IBM Makes 3-Nanometer Nanowire Silicon Circuits

Researchers report a ring oscillator based on silicon nanowires

3 min read

15 June 2010—A test circuit built with nanowires of silicon could point the way to much smaller transistors, say the IBM researchers who created it.

Researchers from IBM’s Thomas J. Watson Research Center announced today at the annual Symposium on VLSI Technology, in Honolulu, that they have built a ring oscillator out of field-effect transistors (FETs) based on nanowires with diameters as small as 3 nanometers. The oscillator—is composed of 25 inverters using negative- and positive-channel FETs.

The device, which demonstrated a delay of just 10 picoseconds per stage, shows that engineers can build a working circuit from transistors with much shorter channel lengths than today’s devices. Current flows through an FET’s channel under the control of the device’s gate. Scaling down the channel length will be critical if the dimensions of circuits on silicon chips are to continue to shrink, says Jeffrey Sleight, a senior technical staff member at IBM.

As the channels in the FETs get shorter, the dielectric material that separates the gate from the channel must get thinner. But the thinner the gate dielectric is, the more current leaks through, until eventually there’s so much current flowing that the circuit won’t turn off. With no on-off capacity, there’s no digital logic.

Sleight says that circuits still work well with today’s gate lengths of roughly 35 to 40 nm but won’t in the future. “If you want to go much further, to extend to gates in the 15- to 20-nm range, it becomes pretty hard to conceive how to do that using normal, planar devices,” he says.

His group’s solution is to build “gate all around” transistors, in which silicon nanowires are surrounded on all sides by the gate dielectric. Today’s planar transistors have the gate on top of the silicon. Sleight says their design is like having a gate on the top, bottom, right, and left sides—although the silicon in this case is actually cylindrical. “Having the additional gating gives you better channel control,” he says.

To make such a design work, he points out, it’s generally accepted that the silicon nanowires must be less than 10 nm thick. IBM’s process let them build nanowires as small as 3 nm in diameter. The technique is very similar to standard complementary metal-oxide semiconductor (CMOS) processing, Sleight says. The team started with a layer of silicon atop a layer of silicon dioxide and used lithography to etch the right shape in the silicon. The researchers then removed the oxide from underneath, leaving suspended horizontal silicon wires. They annealed the silicon by heating it in a hydrogen atmosphere, thus making the wires smoother.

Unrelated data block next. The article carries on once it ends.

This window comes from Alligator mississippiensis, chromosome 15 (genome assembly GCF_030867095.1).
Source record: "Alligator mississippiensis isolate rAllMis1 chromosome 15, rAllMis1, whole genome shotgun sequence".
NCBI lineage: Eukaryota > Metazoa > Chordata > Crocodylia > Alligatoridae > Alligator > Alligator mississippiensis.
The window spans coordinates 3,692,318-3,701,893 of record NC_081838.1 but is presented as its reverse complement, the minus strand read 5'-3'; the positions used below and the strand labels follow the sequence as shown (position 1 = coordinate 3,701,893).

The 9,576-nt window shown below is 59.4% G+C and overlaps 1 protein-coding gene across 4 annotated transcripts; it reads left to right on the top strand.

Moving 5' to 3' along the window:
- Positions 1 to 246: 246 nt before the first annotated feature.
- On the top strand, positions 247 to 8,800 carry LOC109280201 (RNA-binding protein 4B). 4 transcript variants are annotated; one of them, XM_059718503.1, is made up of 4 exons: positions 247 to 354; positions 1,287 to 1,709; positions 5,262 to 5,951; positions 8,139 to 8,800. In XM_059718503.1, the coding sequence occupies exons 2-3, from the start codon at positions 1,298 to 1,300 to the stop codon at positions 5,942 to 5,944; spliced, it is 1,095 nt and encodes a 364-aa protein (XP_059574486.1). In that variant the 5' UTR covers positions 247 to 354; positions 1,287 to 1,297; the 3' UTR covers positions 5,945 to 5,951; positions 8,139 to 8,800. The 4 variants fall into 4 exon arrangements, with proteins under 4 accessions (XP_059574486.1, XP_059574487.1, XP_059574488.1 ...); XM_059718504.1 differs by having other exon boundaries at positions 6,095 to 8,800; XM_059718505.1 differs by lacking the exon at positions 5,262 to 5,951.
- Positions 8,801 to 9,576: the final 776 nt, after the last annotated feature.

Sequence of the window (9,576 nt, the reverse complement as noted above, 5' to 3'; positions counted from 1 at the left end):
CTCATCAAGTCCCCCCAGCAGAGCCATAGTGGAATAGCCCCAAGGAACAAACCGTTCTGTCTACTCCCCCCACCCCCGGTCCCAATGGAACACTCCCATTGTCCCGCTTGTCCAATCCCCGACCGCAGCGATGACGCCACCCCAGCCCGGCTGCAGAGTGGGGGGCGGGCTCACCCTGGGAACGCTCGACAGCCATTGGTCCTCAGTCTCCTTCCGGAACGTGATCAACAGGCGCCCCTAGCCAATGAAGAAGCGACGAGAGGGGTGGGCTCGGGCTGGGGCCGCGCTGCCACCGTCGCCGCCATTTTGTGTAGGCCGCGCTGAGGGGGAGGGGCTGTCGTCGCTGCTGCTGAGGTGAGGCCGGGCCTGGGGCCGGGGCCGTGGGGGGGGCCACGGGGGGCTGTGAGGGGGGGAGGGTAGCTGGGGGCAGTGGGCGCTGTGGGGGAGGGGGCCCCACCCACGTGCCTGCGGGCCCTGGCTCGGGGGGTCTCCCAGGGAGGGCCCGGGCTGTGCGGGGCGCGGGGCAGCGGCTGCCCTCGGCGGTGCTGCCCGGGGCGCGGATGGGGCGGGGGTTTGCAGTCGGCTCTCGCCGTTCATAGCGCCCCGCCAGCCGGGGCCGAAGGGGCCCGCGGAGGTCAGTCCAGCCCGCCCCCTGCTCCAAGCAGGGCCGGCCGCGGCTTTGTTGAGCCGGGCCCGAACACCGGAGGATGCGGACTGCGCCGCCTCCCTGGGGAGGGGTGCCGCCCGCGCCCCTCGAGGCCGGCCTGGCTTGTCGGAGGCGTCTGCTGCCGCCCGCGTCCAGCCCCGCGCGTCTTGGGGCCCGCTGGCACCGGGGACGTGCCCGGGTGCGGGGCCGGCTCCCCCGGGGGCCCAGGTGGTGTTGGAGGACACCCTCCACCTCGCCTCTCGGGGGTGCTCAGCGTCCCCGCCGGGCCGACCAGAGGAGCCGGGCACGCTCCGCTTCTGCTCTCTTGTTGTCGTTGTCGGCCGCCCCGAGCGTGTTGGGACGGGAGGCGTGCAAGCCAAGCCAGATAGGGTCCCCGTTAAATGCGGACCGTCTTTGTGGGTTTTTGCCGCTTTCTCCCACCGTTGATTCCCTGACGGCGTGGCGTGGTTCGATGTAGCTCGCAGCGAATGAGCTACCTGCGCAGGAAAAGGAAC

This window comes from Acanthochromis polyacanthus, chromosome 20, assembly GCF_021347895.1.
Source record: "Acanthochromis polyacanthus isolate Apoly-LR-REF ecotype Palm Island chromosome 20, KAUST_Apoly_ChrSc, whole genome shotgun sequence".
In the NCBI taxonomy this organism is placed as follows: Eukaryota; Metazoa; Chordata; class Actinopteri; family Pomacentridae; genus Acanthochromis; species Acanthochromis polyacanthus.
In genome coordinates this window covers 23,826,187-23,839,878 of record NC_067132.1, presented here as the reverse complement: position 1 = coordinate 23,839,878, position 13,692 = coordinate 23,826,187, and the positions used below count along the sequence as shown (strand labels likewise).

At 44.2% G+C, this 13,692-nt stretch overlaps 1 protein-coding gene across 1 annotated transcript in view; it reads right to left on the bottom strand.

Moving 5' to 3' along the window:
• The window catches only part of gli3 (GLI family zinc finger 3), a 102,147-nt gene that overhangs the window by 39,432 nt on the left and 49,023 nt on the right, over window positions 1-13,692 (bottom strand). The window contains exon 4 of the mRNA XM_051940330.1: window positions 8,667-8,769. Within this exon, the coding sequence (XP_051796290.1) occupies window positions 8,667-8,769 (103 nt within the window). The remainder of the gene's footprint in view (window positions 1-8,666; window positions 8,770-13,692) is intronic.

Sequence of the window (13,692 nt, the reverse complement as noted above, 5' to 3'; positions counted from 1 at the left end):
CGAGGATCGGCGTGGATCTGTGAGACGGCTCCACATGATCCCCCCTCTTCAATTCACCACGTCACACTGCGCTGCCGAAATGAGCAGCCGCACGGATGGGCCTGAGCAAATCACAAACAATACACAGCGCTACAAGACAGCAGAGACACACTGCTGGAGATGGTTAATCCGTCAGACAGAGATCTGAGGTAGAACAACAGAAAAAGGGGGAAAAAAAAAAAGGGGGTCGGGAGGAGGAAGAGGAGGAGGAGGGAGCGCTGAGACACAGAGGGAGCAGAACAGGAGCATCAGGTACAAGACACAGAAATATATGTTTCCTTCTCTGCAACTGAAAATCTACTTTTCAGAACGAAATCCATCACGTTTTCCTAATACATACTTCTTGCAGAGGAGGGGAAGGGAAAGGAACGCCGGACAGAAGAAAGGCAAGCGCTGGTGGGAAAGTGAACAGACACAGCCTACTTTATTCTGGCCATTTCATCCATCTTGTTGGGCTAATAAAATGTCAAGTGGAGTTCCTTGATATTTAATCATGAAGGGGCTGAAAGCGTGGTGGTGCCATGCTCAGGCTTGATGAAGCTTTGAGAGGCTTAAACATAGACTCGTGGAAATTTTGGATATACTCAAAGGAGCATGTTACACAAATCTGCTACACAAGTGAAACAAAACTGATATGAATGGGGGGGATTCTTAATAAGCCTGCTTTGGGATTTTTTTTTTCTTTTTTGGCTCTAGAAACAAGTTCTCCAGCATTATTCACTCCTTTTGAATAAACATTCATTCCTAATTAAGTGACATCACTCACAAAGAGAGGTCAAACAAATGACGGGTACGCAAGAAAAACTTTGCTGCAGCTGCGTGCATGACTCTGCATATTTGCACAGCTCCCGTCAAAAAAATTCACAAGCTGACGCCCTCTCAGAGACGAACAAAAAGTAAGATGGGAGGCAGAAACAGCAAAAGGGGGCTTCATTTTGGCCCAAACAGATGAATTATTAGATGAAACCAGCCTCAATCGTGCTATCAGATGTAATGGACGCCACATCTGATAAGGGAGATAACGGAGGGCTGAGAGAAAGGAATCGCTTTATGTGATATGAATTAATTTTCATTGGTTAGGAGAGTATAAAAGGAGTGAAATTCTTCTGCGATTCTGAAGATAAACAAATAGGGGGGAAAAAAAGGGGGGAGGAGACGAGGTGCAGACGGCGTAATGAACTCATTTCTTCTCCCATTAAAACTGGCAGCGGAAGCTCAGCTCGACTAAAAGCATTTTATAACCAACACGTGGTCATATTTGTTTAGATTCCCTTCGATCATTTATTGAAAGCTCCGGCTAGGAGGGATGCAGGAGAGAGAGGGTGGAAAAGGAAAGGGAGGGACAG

An advantage of nanowire FET design is that unlike planar design, it doesn’t require doping the silicon with other materials to control its electrical behavior. That’s fine for today’s transistors, but in arrays of devices with features smaller than 22 nm, it’s hard to control the concentration of dopants. The resulting variations can affect the voltage at which each device turns on. In the nanowire FET configuration, the surrounding gate provides the control the dopants ordinarily would, so they’re just not necessary.

At last year’s VLSI Symposium, a team from Samsung Electronics reported having made gate-all-around silicon nanowire FETs, but their nanowires, at 13 nm, were thicker. Sleight says that he and his IBM colleagues not only reduced the size of the nanowires and improved the performance of the individual FETs, they went further by building an actual circuit: the ring oscillator.

Ming Li, one of the Samsung nanowire researchers, calls the IBM work “interesting,” saying, “It did make an effective ring oscillator with a quite realistic process control.” Li adds that getting the right balance of different electrical characteristics in the device will be key to someday moving it out of the lab.

Sleight says it will be several years before this type of circuit could actually be used in chips.

About the Author

Neil Savage writes about optoelectronics and other technology from Lowell, Mass. In the May 2010 issue of IEEE Spectrum, he reported on the 50th anniversary of the laser.

This article is for IEEE members only. Join IEEE to access our full archive.

Join the world’s largest professional organization devoted to engineering and applied sciences and get access to all of Spectrum’s articles, podcasts, and special reports. Learn more →

If you're already an IEEE member, please sign in to continue reading.

Membership includes:

  • Get unlimited access to IEEE Spectrum content
  • Follow your favorite topics to create a personalized feed of IEEE Spectrum content
  • Save Spectrum articles to read later
  • Network with other technology professionals
  • Establish a professional profile
  • Create a group to share and collaborate on projects
  • Discover IEEE events and activities
  • Join and participate in discussions